HP ProOne 400 all-in-one desktop PC
HP's all-in-one PC for business users includes touch capability and a relatively low entry price
- Full HD, IPS screen
- All-in-one design saves space, makes it easy to install
- Decent performer thanks to 4th gen Core i5
- Screen reflections can be annoying
- Not very attractive
- Left side ports a little hard to access
This is a neat all-in-one PC with a good 21.5in screen that's suitable for an office environment. It's not an exciting product, and it doesn't look all that stylish, which is probably just fine for most business users who want something quick and easy to set up.
Buy now (Selling at 8 stores)
- Business Desktop Proone 400 G1 All-in-one Compu... 1358.00
- G5r44ut Proone 400 G1 21.5-inch Touch All-in-on... 1141.98
- F4j78ut Proone 400 G1 19.5-inch Non-touch All-i... 833.98
It looks a bit clunky, and some in our office went as far as calling it ugly. But if you're considering a system like the HP ProOne 400, you probably aren't as concerned with looks as you are functionality. It's an all-in-one desktop PC with a 21.5in, Full HD screen, and it even has touch input courtesy of the frame that's tacked onto the front.
Like most of HP's systems, this one is available with your choice of fourth-generation Intel Core i3, i5 or i7 CPUs, and a variable amount of RAM and storage capacity. The one we're reviewing here is based on an Intel Core i5-4570T CPU, which has a standard clock speed of 2.9GHz and two cores plus Hyper-Threading. It's joined by 4GB of DDR3 SDRAM (of the notebook type), and there is a 500GB, 7200rpm hard drive installed, without any fancy things such as solid state cache. It's just a basic computer for everyday office tasks, though the inclusion of a touch interface means you can interact with it using more than the supplied keyboard and mouse.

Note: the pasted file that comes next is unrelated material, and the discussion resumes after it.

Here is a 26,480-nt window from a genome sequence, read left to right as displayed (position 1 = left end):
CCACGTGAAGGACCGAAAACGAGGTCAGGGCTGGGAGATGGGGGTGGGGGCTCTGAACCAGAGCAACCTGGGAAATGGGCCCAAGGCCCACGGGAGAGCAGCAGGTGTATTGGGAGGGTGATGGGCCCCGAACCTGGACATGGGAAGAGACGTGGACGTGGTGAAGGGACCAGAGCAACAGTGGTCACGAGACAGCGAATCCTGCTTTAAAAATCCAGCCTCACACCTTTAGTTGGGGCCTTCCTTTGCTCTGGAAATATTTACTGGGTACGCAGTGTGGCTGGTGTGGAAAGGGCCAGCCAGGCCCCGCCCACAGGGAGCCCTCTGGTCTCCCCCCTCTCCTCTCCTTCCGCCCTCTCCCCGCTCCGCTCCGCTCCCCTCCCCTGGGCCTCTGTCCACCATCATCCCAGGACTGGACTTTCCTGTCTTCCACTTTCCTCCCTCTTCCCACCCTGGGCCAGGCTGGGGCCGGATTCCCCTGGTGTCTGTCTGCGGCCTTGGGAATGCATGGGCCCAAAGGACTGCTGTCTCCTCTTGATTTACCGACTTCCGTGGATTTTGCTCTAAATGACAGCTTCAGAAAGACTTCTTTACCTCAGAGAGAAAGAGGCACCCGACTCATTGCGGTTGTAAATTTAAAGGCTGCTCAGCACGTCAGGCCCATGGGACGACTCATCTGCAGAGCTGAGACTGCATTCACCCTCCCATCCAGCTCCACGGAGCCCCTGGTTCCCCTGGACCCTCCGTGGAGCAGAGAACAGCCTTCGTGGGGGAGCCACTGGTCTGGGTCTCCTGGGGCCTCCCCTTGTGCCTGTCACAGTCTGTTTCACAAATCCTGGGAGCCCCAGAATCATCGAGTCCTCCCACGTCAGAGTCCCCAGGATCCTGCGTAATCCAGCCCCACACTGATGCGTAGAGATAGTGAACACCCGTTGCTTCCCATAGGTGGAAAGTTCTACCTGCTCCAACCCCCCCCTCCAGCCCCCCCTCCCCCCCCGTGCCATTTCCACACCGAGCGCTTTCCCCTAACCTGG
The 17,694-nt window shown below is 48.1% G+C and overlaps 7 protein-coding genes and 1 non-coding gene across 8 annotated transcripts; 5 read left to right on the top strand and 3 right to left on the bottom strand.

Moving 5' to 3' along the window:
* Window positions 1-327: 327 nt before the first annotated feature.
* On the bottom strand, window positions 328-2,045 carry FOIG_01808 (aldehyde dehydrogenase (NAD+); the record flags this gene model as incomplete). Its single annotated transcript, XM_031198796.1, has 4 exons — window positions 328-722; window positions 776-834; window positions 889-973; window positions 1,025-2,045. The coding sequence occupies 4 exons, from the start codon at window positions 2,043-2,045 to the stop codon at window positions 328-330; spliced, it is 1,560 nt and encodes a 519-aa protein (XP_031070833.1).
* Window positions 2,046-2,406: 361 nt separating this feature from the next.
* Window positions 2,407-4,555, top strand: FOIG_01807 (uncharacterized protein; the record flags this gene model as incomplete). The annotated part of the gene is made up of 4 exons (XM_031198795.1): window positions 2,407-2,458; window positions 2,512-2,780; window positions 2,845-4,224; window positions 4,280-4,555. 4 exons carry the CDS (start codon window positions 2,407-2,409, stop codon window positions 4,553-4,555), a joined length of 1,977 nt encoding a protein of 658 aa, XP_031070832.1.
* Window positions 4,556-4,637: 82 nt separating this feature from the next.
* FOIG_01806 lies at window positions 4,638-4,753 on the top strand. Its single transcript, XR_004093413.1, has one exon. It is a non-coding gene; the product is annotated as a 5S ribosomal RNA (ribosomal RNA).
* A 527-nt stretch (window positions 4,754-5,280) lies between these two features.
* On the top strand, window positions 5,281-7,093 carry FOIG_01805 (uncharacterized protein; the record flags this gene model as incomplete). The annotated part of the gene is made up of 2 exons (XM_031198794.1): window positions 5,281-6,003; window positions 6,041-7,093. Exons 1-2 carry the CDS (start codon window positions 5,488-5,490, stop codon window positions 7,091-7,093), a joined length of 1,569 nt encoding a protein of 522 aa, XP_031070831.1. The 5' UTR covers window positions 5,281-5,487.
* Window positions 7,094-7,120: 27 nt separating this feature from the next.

Its Full HD screen doesn't have capacitive touch built in. Instead, the touch comes from an optical sensor system that frames the corners of the screen. It triangulates the position of your finger (or any other pointing device that you use) and then feeds it into the operating system as an input. It's a cheaper way of implementing touch on a business machine, even though it's inelegant in terms of design, but you can use any implement to point with, though we don't recommend anything sharp, even though the LCD panel itself is protected.
The touch could come in useful if you order this machine with Windows 8.1 and make use of the Modern UI interface and its dedicated apps, but our machine arrived with Windows 7 Pro installed and we never had an inclination to use the touchscreen at all. Think about what applications you use or how you present information, and then decide whether a touchscreen is the best option for you before going for this PC.
With all that said, we found the accuracy of the optical touch system to be spot on for things such as dragging windows, panning large photos around the screen, tapping on menu items, and even resizing windows. The easel-style stand doesn't allow the screen to tilt flat (or even close to flat) in case you thought about writing or sketching on it, instead allowing it to lean back approximately 130 degrees. The standard tilt is about 100 degrees and, if you lean the screen backwards and then want it back in its original position, the stand will retreat on its own as you pull the screen back from the top.